Ah mechs, great hulking armoured behemoths bristling with guns and jump jets. The staple of any true gamer’s boyhood dreams. It’s been a good while since we last saw a good mech game. Not since the days of Armoured Core or Mechwarrior have developers dared dip their toes into the sea of mech. Hawken changes that. Clothed in the conventions of our generation, Hawken thrusts mech combat back into the centre-stage spotlight of 2013.
Much like Planetside 2, Hawken employs a free-to-play model mixed with cosmetic microtransactions. Also like Planetside 2, you can work for your weapons. There is nothing that you can buy to improve your prowess that you cannot graft in game to achieve. However for those who do pay there are a wealth of skins and parts to customise your mech. From new torso sections to repair drone models to paint custom paint jobs. There are a million ways to beautify your mech; and trust me, you will want to.
To say the starter mech you are provided with is ugly is, indeed, an understatement. With a square block torso that roughly resembles a dusty 1970s oven with a windscreen wiper, it truly has a face that only an assembly line could love. But in that squat, industrial ugliness there is also beauty. That is the crux of Hawken and the ‘Recruit’ starter mech (Which I affectionately nicknamed ‘Otis’) is the perfect example of the Hawken world.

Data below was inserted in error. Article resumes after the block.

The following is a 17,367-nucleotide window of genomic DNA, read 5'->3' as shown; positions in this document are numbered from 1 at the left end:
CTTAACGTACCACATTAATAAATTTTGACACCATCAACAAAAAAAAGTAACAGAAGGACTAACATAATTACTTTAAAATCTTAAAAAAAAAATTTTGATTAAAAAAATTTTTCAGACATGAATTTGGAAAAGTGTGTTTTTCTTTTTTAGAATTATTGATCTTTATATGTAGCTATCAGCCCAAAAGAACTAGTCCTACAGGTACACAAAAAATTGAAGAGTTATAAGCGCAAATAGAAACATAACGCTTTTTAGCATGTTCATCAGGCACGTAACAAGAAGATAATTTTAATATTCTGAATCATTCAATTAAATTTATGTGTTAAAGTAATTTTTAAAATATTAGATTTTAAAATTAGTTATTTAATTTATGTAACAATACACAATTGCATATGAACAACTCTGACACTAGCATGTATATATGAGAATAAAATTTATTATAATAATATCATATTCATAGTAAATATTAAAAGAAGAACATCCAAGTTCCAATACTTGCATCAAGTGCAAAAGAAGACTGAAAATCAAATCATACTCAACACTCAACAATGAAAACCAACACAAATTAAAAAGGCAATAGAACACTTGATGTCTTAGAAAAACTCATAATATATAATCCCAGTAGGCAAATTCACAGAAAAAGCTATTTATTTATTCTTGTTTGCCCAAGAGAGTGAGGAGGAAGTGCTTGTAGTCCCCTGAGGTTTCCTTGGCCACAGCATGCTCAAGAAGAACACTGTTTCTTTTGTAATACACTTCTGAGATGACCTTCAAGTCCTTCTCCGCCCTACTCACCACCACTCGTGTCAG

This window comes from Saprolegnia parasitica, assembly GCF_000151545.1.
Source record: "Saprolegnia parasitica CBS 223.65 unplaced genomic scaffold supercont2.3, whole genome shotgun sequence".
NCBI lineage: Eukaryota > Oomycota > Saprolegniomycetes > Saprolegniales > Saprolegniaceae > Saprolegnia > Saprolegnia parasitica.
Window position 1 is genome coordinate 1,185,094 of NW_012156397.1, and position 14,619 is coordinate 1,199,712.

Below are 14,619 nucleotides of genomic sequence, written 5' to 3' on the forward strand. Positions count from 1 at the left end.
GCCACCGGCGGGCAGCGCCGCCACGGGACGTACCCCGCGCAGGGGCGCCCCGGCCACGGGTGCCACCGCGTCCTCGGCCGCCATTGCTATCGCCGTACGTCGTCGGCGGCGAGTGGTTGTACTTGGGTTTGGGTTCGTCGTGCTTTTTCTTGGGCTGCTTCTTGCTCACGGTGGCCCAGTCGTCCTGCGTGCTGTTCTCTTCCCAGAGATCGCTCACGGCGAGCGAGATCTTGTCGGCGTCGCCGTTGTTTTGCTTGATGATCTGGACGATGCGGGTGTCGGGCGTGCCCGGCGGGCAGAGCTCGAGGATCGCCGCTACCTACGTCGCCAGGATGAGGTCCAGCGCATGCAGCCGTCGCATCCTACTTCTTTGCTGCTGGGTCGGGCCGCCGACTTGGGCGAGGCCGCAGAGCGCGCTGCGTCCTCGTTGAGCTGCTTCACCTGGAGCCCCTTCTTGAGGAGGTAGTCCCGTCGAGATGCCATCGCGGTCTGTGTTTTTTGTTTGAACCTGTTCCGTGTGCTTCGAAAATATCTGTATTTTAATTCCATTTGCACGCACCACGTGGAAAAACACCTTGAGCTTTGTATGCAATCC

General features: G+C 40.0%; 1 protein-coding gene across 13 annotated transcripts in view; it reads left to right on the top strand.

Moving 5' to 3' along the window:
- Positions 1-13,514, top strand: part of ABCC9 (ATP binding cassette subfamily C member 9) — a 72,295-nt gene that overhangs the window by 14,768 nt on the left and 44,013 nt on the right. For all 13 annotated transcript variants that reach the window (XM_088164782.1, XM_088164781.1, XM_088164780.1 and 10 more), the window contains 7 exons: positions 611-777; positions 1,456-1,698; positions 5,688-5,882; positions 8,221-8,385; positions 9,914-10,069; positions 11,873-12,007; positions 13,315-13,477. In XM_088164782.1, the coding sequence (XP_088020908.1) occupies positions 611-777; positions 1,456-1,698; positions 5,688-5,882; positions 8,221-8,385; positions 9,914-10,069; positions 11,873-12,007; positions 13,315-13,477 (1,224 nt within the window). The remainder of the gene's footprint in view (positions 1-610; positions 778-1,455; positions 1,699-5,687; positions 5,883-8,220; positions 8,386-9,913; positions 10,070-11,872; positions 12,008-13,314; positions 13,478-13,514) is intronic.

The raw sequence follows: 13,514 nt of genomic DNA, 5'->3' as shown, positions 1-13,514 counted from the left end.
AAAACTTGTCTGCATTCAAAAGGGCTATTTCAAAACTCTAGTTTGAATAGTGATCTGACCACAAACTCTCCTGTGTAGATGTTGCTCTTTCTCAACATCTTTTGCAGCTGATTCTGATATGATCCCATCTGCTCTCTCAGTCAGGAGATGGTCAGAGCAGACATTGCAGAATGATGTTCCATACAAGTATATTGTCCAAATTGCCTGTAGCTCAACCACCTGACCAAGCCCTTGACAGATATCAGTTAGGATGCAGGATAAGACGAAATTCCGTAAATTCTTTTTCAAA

This is a post-industrialist world in which mechs are bought, traded and fixed up like second-hand cars. Each part looks salvaged and customised, perhaps from scrap. Every movement of your mech rewards you with a creak or crunch that at first sounds worrying but soon becomes your constant companion. Even the UI of the game feels grubby yet comfortable. Your POV for the game put you straight in the cockpit of your robotic exosuit and lets you loose on it’s array of dials and buttons.
All of the games key elements and data readouts are displayed cleanly yet novelly on the dashboard of your cockpit. One dial shows your boost levels, another shows your hull strength and another still shows your ammo count and lock-on warnings. All in all it really served to make me feel like I was really inside the mech.
“It’s combat is visceral and feeds back aggressively. Every punch, crunch, shot and charge reverberates through your cockpit”
I think Hawken’s strongest attraction to me is that I, simply put, fell in love with my mech. These aren’t the guns you pick up and throw away in Call of Duty or the cars of Grand Theft Auto that you flip and then run away from, (Hastily, before the upside-down equals fire mechanics kick in.) This is my new best friend, a machine which grows with me and feels as comfortable to me as my own skin.
Honestly, when the options to test drive new machines came available or to shop in Otis for another, sleeker, more deadly mech, I found myself reluctant to do so. By now, me and Otis have seen things, done things. By now I’m not honestly sure if I’m rewarding myself with these new parts and paint jobs, or him.
Aside from my now obvious mechrophilia, I should say that Hawken is a fantastically fun game to play. It’s combat is visceral and feeds back aggressively. Every punch, crunch, shot and charge reverberates through your cockpit, rattling your brain, making you think twice about stepping into the line of fire.